I started exploring reasons why the quantity of water in the neighbourhood might affect the force on the beakers and cause clustering, but could not come up with any satisfactory answer. After all, the bombardment of high energy water molecules on the surface of the beaker (pressure) is just a function of the local temperature. Although temperature might vary radially in the water bath, that wouldn’t explain the behaviour. So, my hypothesis was proving hard to substantiate, even with the limited physics I employed. Then, I thought that maybe there is a gradient along the water bath towards the far side so that beakers move that way because gravity can overcome friction on the beakers when there is random agitation of water. To test this, I replaced the beakers as shown in Fig: 3 below.

Fig: 3 Beakers placed together on the near side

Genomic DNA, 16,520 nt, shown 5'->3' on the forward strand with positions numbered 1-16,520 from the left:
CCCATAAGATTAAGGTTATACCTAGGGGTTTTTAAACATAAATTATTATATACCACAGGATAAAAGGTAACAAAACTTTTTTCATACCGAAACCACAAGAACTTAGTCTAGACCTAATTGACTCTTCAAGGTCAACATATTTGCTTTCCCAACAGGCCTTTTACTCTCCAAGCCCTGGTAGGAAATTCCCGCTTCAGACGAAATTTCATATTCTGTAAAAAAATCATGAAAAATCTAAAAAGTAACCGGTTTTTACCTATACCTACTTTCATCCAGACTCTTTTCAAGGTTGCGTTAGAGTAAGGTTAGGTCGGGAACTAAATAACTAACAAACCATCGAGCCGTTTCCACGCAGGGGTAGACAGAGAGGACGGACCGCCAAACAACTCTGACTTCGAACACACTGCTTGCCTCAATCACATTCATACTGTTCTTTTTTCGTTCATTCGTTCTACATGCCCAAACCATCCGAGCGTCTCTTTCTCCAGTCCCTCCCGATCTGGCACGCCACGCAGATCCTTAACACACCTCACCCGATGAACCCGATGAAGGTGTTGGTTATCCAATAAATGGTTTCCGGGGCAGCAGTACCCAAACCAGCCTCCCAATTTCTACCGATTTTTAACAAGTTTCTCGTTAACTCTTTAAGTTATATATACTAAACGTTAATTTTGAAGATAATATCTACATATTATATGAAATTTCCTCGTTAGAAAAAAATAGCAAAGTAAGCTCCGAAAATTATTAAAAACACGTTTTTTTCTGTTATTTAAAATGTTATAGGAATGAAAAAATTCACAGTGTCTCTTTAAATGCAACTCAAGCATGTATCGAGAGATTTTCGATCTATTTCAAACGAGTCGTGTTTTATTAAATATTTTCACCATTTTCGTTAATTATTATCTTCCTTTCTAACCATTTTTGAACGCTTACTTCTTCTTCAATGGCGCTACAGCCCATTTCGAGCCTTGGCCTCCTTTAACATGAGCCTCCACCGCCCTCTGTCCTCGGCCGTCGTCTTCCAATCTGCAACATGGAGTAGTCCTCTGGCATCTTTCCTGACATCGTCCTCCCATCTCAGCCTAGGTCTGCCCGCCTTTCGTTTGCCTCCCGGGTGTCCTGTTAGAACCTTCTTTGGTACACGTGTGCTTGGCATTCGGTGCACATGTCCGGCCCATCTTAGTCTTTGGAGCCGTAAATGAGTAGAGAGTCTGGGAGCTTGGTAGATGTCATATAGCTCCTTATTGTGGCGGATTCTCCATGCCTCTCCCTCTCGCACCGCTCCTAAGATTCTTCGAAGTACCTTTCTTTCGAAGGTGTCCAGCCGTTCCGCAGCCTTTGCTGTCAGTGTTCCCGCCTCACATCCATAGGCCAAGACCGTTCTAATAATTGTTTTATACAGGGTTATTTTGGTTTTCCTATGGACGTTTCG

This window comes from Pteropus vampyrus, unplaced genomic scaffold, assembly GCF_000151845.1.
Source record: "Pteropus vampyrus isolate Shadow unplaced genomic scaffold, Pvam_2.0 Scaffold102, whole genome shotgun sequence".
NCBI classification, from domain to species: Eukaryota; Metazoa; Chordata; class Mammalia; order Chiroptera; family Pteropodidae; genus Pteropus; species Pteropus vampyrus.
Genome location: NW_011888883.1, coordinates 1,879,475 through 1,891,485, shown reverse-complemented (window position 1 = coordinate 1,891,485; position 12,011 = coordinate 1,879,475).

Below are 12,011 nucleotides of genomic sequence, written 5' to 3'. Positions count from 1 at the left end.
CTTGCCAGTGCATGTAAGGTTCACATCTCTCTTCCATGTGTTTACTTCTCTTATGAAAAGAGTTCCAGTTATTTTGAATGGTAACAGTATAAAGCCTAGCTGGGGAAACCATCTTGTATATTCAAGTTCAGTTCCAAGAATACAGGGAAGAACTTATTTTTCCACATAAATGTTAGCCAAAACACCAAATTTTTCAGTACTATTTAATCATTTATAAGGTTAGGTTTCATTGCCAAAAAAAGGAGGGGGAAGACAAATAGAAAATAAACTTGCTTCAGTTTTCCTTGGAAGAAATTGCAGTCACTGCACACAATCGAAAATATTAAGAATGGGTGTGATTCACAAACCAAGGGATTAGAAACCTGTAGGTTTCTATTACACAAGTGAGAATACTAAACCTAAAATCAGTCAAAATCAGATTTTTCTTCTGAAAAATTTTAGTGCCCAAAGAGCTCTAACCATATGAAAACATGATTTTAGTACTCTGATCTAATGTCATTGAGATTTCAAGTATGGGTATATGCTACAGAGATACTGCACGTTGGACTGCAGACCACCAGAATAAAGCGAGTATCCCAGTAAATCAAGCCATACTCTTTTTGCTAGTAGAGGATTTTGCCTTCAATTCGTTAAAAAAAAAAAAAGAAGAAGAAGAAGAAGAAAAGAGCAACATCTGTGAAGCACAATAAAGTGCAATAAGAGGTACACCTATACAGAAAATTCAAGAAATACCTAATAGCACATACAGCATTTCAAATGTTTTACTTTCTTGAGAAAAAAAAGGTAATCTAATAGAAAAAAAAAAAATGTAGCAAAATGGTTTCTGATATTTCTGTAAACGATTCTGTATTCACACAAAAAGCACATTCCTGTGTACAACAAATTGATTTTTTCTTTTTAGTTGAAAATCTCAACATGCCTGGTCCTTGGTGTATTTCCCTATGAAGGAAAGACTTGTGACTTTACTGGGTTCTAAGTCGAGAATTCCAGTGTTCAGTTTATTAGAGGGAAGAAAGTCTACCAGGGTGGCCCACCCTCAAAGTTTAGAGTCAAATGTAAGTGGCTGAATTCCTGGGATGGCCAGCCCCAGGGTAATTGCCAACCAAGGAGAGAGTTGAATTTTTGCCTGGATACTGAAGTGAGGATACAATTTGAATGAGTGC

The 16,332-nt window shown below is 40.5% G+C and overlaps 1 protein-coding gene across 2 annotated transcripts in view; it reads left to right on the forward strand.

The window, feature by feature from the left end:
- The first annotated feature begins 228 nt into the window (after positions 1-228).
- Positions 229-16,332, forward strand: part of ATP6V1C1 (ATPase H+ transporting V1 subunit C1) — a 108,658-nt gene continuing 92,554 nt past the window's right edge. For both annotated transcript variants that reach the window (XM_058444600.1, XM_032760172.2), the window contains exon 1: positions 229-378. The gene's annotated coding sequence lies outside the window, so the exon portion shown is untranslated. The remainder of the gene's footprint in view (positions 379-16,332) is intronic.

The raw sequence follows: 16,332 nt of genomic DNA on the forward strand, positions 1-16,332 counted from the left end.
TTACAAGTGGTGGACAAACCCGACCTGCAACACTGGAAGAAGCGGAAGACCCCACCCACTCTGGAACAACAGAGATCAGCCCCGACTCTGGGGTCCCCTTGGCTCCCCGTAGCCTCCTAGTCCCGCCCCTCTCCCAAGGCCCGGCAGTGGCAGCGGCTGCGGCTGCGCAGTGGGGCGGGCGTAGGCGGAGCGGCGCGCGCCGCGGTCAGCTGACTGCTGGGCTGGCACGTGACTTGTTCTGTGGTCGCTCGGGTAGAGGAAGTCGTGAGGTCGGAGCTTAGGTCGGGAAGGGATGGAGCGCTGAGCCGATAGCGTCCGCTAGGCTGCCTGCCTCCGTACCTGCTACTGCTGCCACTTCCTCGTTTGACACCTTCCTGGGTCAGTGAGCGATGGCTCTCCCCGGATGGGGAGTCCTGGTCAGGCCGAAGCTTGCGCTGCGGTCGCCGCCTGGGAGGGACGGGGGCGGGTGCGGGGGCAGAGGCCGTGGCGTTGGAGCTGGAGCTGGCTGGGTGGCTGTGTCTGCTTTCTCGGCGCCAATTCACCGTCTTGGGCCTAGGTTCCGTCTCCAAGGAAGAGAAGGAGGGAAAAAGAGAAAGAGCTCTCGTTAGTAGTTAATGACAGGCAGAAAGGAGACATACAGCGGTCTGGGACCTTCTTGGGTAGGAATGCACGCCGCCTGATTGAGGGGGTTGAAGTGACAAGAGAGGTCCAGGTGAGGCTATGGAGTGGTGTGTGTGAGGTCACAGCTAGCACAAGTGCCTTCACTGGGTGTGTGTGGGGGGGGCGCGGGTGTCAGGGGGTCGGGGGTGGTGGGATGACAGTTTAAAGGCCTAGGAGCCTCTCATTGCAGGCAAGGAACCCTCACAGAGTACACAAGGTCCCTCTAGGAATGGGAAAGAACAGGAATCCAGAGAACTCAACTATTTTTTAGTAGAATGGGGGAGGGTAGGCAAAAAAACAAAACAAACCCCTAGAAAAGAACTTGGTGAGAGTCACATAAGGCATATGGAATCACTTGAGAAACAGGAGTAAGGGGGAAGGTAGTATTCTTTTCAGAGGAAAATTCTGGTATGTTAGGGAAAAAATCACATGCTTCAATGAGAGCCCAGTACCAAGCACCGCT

Fig: 3 Beakers placed together on the near side

If the reason for the 3 beakers in Figs 1 and 2 clustering on the far side was an effective force bringing them together, then, the beakers should now remain clustered. But, after a short while, the beakers moved as shown in Fig: 4 below.

Fig: 4 Beakers moving to the far side

Fig: 4 Beakers moving to the far side

The glass beakers moved over to the far side of the water bath while the Teflon beaker remains steady. We don’t know if this difference is related to the material or weight of the beakers or just due to their relative positions. But, from this observation, we can indeed reject any tendency to clusterise as the main reason why the beakers in Figs 1 and 2 moved over to the far side. There does seem to be a gravitational (or other) gradient favouring the far side of the water bath.  Even if there is a force favouring clustering, the gravitational gradient overcomes it, as seen in Figs 3 and 4. The Teflon beaker might not have moved to the far side in Fig: 4 because of a local energy minimum there. But, I am not certain because it was time for me to remove my samples from the water bath, and hence my experiments with the beakers had to cease!

This post just intends to illustrate why in Science we should remain ever-vigilant in seeking new information and never too dogmatic to re-evaluate the theories we might find interesting. My former theory sounded more fun to me, but further evidence pointed to something more prosaic. Prosaic, yet agreeing with evidence!